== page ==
Agnes and Diana: Two models of charity
Published : Wednesday, 13 September, 2017 at 12:00 AM Count : 82
Twenty years ago, on August 31, Diana Spencer, aged 31, died in a car crash in France after a high-speed chase with the paparazzi. Her death attracted 24X7 coverage for almost a week, no less for the sensational circumstances of her end than the right royal drama -literally - that was her adult life.
As breathless commentators reflected on the life of a woman whose life and death were the epitome of luxury, a frail 87- year old Albanian nun, for whom austerity was a lifestyle choice, lay dying in a Kolkata hospital. Agnes Gonxhe Bojaxhiu, known to the world as Mother Teresa, died on September 5, five days after the former Princess of Wales, from a long-standing heart ailment.
She was accorded politically correct and respectful coverage by the media, the honour of a state funeral, and all foreign leaders dutifully praised her devotion to the poor. But her passing attracted nothing like the maudlin wall-to-wall coverage of the former princess of Wales' last journey.
Last week marked the 20th death anniversary of both women. Compare and contrast the media coverage including in India, the country Mother Teresa made her home and whose poor she served.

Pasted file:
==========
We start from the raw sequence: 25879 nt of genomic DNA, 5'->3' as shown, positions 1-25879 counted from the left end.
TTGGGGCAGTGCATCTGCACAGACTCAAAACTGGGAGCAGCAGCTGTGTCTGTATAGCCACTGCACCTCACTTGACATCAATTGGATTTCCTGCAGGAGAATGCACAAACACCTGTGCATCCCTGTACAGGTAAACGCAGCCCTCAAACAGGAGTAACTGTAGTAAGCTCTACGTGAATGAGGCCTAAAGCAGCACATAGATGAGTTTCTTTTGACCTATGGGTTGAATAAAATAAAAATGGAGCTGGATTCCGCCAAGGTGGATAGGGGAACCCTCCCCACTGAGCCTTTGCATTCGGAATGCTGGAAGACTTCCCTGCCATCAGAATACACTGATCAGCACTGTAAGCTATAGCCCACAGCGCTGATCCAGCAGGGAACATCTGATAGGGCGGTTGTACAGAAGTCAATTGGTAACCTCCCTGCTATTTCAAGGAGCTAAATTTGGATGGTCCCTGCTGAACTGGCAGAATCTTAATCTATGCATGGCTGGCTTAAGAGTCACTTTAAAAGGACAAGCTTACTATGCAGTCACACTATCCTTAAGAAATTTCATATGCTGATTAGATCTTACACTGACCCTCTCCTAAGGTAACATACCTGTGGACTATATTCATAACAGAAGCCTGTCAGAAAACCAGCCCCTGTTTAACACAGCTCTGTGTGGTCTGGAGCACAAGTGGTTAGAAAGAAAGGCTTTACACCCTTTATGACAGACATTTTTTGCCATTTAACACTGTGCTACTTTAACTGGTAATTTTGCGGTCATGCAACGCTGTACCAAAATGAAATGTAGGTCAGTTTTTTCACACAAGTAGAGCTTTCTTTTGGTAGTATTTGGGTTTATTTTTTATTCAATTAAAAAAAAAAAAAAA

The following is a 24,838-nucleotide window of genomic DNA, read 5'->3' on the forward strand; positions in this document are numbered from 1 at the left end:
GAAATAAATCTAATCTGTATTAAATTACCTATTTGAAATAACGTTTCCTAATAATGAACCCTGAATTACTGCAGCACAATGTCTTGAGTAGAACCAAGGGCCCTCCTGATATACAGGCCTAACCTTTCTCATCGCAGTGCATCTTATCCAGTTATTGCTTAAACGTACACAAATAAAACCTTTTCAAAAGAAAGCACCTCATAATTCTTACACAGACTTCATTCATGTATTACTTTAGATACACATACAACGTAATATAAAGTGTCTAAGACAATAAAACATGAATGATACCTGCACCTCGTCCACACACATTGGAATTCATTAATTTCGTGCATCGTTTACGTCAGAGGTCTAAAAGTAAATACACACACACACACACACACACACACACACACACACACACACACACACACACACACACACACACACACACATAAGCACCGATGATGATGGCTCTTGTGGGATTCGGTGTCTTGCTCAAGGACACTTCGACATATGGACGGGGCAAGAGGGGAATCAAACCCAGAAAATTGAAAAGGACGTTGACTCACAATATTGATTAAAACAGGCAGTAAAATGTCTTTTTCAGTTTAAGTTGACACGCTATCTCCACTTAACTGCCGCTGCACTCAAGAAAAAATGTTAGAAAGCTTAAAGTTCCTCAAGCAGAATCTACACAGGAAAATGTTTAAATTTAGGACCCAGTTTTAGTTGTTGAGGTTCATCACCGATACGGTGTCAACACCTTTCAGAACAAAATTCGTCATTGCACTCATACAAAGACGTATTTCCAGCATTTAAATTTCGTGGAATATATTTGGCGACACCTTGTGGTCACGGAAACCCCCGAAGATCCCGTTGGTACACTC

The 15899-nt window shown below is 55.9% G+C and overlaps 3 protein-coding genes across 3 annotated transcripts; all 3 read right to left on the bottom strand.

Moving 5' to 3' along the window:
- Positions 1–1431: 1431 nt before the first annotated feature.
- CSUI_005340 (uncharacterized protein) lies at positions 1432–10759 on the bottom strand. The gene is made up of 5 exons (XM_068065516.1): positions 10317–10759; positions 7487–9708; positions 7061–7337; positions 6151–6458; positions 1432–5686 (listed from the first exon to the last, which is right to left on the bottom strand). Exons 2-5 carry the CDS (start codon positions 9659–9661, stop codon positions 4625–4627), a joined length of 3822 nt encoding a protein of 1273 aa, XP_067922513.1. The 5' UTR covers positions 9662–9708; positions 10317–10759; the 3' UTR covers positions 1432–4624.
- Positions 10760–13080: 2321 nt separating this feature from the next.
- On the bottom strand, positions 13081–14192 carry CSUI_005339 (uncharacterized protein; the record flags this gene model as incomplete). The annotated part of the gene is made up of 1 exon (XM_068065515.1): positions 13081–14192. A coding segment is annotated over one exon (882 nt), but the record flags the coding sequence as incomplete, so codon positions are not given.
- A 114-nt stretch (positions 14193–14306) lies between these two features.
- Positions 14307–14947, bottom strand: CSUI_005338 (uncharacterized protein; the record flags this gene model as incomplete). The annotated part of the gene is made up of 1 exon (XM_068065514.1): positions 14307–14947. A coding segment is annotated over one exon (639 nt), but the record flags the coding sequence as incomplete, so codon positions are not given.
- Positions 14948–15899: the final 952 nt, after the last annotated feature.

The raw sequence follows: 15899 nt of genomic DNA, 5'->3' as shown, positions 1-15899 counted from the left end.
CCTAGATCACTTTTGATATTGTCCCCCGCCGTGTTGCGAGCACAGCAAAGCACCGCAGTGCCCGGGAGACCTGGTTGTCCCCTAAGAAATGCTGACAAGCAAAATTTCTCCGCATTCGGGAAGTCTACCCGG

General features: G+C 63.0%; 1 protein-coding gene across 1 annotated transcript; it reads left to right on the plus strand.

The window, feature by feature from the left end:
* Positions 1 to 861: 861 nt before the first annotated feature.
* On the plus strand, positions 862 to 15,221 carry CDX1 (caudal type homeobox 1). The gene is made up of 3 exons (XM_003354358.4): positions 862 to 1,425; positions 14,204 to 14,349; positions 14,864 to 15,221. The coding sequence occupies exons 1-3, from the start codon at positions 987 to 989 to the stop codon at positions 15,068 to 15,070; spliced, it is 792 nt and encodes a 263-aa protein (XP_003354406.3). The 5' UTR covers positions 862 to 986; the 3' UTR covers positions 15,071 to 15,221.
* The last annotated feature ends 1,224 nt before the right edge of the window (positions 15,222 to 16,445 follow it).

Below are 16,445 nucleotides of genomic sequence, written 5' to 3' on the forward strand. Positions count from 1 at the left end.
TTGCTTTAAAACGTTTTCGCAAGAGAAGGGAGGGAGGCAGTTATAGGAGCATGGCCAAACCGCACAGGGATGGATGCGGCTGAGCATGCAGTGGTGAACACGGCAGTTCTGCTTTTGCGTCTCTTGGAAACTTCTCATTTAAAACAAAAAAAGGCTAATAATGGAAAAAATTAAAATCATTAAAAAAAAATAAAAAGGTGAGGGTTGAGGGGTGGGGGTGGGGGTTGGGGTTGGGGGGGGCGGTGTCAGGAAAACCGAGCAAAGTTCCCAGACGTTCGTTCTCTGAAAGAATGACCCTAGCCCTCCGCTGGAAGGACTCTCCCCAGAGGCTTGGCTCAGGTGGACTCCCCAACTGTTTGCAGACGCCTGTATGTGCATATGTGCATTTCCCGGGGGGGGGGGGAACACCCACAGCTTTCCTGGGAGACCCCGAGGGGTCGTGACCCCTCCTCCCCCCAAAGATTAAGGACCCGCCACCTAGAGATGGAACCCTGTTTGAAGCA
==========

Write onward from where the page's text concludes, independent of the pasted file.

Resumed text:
Diana. We knew all about her sons' touching reminiscences in a documentary. A former voice coach released tapes of revelations that drew widespread prurient interest. Assessments tumbled out about her relations with the stoic queen, the BBC interview in which she revealed the presence of another in her marriage to Charles, Prince of Wales, her controversial death (her boyfriend's father, the dubious Egyptian magnate Mohamed Al Fayed, persists in his theory of an MI6 plot to bump them off), her style, her charity work, her. Even the US media left off its obsession with Donald Trump to join in the frenzied coverage of a famous beauty of no great intelligence or imagination.
Mother Teresa? Pretty much zip.
Dutifully canonised by the pope in 2016, an event that (understandably) excited only devout Catholics, her temporal legacy remains visible in the nuns in their white saris with blue borders who quietly go about their work among India's poor and destitute.
***Last week marked the 20th death anniversary of both women. Compare and contrast the media coverage including in India, the country Mother Teresa made her home and whose poor she served.***
The cynics will say Diana wins in the publicity stakes because her glamour quotient trumps diminutive, wrinkled, Mother Teresa's formidable personal righteousness. Let's set that meaningless comparison aside and consider the two women on a level playing field, so to speak. In a world in which the art of giving is becoming a big business, both women deserve assessment for the two models of charity that they represent.
Diana's tumultuous personal life makes it easy to forget that her public life involved a wide array of charity work - much more than most of the royal family. This wasn't the unglamorous work of the dedicated social worker.